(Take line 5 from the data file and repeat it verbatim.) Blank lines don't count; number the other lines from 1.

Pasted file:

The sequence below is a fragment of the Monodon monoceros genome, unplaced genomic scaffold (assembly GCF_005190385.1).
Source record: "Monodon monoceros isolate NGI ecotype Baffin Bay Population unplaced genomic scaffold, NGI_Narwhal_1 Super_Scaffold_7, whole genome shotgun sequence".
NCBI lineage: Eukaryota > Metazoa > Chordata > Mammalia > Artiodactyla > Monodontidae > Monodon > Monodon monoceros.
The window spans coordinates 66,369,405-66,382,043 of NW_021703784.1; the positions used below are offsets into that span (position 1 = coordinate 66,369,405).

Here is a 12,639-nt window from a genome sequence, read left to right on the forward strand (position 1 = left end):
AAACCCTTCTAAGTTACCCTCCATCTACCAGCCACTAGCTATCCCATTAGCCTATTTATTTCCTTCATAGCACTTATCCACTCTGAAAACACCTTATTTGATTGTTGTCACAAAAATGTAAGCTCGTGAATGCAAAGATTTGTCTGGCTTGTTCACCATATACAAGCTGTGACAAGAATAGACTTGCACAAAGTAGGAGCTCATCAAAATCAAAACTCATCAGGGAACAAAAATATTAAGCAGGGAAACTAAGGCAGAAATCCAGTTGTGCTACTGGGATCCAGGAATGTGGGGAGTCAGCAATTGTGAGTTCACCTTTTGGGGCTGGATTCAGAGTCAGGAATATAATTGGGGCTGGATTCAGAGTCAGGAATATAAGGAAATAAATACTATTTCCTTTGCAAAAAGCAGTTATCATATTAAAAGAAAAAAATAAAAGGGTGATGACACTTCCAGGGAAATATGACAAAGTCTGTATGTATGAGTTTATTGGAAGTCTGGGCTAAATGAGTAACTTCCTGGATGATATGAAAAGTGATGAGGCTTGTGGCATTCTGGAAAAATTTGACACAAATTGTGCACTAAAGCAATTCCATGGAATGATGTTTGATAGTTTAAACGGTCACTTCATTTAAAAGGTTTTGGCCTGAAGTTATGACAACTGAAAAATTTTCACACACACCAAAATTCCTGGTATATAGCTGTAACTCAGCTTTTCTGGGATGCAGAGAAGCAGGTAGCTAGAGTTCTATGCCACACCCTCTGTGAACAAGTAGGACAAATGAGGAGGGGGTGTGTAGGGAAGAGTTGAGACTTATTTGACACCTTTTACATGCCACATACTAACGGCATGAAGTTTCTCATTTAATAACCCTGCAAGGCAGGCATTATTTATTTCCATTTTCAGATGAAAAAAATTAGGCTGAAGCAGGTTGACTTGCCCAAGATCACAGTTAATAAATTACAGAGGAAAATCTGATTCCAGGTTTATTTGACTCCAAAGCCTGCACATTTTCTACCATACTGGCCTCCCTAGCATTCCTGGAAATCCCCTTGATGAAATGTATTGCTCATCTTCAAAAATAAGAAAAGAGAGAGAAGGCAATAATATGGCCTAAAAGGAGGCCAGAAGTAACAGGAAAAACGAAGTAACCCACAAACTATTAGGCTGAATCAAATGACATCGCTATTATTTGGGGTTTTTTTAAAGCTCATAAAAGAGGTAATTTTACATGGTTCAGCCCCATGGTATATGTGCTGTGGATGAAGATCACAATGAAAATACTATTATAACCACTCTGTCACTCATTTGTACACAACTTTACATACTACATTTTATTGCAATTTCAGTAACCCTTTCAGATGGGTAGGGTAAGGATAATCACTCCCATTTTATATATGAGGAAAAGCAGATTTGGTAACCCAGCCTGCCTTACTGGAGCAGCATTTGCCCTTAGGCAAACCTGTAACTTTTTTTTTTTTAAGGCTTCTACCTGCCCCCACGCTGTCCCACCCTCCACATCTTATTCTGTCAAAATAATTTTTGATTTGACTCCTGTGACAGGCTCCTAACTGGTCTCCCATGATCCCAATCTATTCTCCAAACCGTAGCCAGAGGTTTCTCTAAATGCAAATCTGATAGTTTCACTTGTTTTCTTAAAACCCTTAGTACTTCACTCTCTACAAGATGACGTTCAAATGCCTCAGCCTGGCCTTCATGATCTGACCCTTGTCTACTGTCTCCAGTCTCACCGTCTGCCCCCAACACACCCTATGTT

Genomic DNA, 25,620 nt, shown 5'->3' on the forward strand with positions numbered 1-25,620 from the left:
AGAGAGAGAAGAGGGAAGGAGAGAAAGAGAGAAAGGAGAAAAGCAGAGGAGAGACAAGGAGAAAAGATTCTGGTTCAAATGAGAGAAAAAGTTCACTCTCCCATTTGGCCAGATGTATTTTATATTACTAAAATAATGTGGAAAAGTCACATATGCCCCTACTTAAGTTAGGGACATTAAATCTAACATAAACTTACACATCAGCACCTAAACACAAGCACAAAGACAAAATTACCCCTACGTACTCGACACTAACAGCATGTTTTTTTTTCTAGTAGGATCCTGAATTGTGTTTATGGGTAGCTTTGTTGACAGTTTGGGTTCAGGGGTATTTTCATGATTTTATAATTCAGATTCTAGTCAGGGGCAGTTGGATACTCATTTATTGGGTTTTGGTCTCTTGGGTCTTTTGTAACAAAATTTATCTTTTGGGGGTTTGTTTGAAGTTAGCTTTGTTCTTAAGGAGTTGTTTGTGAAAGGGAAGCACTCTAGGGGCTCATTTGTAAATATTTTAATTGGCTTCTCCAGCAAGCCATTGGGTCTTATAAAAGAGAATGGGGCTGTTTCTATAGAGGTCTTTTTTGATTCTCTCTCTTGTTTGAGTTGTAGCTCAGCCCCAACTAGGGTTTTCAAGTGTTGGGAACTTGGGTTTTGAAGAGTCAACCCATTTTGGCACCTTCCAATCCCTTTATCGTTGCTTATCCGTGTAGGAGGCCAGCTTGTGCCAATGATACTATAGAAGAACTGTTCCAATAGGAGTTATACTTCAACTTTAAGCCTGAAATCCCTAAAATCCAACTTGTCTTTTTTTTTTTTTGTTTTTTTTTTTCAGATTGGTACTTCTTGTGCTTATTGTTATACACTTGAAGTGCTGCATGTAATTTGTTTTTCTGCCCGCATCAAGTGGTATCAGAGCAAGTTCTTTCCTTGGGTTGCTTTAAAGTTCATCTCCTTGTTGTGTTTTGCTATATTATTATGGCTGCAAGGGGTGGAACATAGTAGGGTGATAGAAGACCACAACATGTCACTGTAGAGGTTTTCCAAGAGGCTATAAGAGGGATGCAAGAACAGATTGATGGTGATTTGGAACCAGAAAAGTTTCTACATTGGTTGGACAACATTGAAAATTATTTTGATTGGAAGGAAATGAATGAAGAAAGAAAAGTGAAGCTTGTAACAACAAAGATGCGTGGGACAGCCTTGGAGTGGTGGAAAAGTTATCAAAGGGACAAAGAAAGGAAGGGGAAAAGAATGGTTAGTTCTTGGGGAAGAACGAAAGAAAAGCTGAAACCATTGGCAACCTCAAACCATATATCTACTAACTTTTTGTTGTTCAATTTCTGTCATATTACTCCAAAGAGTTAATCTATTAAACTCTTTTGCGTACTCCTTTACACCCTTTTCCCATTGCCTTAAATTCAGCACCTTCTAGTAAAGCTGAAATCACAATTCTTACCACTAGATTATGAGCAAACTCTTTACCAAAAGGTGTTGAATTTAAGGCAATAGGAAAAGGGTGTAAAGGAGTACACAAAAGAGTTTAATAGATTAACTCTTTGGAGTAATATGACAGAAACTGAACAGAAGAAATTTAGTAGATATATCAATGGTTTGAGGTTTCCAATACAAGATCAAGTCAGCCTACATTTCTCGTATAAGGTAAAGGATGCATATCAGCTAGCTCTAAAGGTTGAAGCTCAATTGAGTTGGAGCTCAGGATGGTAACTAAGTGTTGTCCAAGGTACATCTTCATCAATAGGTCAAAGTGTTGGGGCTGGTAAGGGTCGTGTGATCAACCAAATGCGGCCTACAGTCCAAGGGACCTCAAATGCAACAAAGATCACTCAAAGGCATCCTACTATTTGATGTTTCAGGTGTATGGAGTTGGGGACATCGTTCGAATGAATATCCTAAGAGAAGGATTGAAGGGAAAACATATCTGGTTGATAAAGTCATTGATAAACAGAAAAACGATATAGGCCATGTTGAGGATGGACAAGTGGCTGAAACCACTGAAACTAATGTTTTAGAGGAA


Here is a 12,639-nt window from a genome sequence, read left to right on the forward strand (position 1 = left end):